What Are Cranial Base Tumors?
Cranial base tumors are tumors that form at the base of the skull or spread to that location from a cancer elsewhere in the body. Northwestern Medicine treats a variety of skull base tumors and other conditions, including:
- Acoustic neuroma: This is a rare, usually benign tumor of the auditory nerve, the nerve that connects the ear to the brain. Symptoms include hearing loss, tinnitus, dizziness and paralysis of the facial nerves. Acoustic neuromas can also be called vestibular schwannoma or cranial nerve schwannomas.
- Arachnoid cysts: These are small, fluid-filled sacs that appear—usually from birth—in the tissue surrounding the cranial nerves. Symptoms include headaches, seizures, developmental delay and visual problems.
- Carotid body tumor (chemodectomas or paraganglioma): This is an often-aggressive tumor growing next to the branching of the carotid artery in the upper neck. Removal may also involve a vascular surgeon to bypass or repair damage to the carotid artery.
- Cholesterol granuloma: This is a rare, slow-growing cyst near the middle ear that contains crystallized cholesterol and fat. Granulomas are associated with bleeding and the body’s inflammatory response to cholesterol in the blood. Left untreated, they can cause nerve damage and hearing loss.
- Chordoma: This is a rare, benign tumor that grows in the base of the skull, slowly putting pressure on the nerves that affect vision and hearing.
- Ear cancer: Ear cancer is a general term that refers to several types of cancers that affect the ear canal or middle ear, often beginning as squamous cell carcinomas. Treatment can include surgery, radiation and chemotherapy.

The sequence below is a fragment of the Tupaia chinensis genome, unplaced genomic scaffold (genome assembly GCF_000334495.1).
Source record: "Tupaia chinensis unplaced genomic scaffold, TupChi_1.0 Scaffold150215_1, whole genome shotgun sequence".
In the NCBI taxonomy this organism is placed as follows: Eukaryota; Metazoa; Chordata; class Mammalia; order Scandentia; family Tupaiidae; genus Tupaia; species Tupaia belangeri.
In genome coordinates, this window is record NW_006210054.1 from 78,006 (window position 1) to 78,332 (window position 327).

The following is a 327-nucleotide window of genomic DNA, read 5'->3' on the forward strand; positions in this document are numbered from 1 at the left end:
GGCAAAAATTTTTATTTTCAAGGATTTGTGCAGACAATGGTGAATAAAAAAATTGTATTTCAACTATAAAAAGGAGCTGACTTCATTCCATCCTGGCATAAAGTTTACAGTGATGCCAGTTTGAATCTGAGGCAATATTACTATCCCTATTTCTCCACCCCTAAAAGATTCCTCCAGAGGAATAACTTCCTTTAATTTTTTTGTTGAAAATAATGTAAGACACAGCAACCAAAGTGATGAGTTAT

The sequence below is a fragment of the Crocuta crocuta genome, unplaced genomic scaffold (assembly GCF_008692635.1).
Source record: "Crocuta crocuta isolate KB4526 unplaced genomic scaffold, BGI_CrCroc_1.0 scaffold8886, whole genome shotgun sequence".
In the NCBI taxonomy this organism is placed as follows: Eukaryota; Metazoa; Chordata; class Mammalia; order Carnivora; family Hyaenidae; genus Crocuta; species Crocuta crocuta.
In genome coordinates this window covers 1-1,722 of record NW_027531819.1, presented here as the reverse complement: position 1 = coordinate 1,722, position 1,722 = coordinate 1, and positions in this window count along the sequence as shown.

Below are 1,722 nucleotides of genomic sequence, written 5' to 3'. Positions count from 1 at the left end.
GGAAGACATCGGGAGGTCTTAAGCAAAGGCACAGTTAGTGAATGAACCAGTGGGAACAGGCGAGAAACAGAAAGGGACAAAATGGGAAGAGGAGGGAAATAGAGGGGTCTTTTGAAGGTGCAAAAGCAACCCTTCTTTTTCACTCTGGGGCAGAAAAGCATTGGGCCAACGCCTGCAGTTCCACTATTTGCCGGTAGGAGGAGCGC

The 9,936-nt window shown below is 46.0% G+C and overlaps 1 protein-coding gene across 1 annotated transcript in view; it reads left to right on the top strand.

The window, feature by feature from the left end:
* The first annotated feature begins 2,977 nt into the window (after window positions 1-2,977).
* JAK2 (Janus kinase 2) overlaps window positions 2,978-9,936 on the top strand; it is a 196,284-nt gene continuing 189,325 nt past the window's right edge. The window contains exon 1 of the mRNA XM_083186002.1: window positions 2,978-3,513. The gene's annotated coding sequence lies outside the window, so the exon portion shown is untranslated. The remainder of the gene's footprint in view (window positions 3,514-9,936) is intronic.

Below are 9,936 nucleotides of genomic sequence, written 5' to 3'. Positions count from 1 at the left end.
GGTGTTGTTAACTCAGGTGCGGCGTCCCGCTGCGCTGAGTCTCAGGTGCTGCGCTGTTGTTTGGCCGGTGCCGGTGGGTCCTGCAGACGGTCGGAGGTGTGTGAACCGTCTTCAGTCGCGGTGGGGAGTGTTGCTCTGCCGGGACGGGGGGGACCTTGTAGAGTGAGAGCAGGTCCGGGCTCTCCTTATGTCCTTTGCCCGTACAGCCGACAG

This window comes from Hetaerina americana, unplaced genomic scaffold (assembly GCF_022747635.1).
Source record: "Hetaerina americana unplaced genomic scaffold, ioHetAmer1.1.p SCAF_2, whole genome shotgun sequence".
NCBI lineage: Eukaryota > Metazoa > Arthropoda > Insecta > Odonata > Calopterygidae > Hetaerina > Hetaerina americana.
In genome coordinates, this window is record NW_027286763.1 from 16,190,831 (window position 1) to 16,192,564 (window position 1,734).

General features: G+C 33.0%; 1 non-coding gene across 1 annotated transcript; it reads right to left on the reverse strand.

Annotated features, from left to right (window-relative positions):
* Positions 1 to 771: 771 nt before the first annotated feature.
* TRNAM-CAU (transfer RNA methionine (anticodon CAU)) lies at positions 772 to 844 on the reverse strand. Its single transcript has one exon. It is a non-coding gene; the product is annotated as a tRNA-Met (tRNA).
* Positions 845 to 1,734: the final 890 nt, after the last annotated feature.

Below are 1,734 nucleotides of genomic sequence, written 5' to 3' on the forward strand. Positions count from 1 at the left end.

- Epidermoid tumors: These are present at birth but grow so slowly that they do not cause symptoms until adulthood. Because they often appear close to the brain stem, epidermoid tumors can affect breathing, heart rate, blood pressure and other essential functions.
- Glomus jugulare: These tumors grow where the jugular vein and cranial nerves exit the skull near the temporal bone. Symptoms can include hearing problems, difficulty swallowing, hoarseness and paralysis of a facial nerve.
- Glomus tympanicum (parangangliomas of the middle ear): These are usually benign tumors that cause hearing loss, tinnitus, vertigo and paralysis of a facial nerve. These tumors can be filled with blood vessels that are observed as a red mass behind the eardrum.
- Meningiomas: Meningiomas are common brain tumors that grow in the tissue between the skull and the brain. Skull base meningiomas form at the bottom of the skull or the bony ridge at the back of the eyes.
- Neurofibromatosis type 2 (NF2): This is a genetic condition that predisposes carriers to develop acoustic neuromas and other tumors in the nerves of the head and spinal cord, leading to hearing and vision problems.
- Petrous apex cysts: These are fluid-filled sacs that occur in the skull next to the inner ear, causing ringing of the ears or hearing loss. Most petrous apex cysts are benign, but lesions may metastasize in this part of the brain from cancers in other parts of the body.
- Posterior fossa cysts: These are fluid-filled sacs that appear in the compartment or sinus at the base of the skull.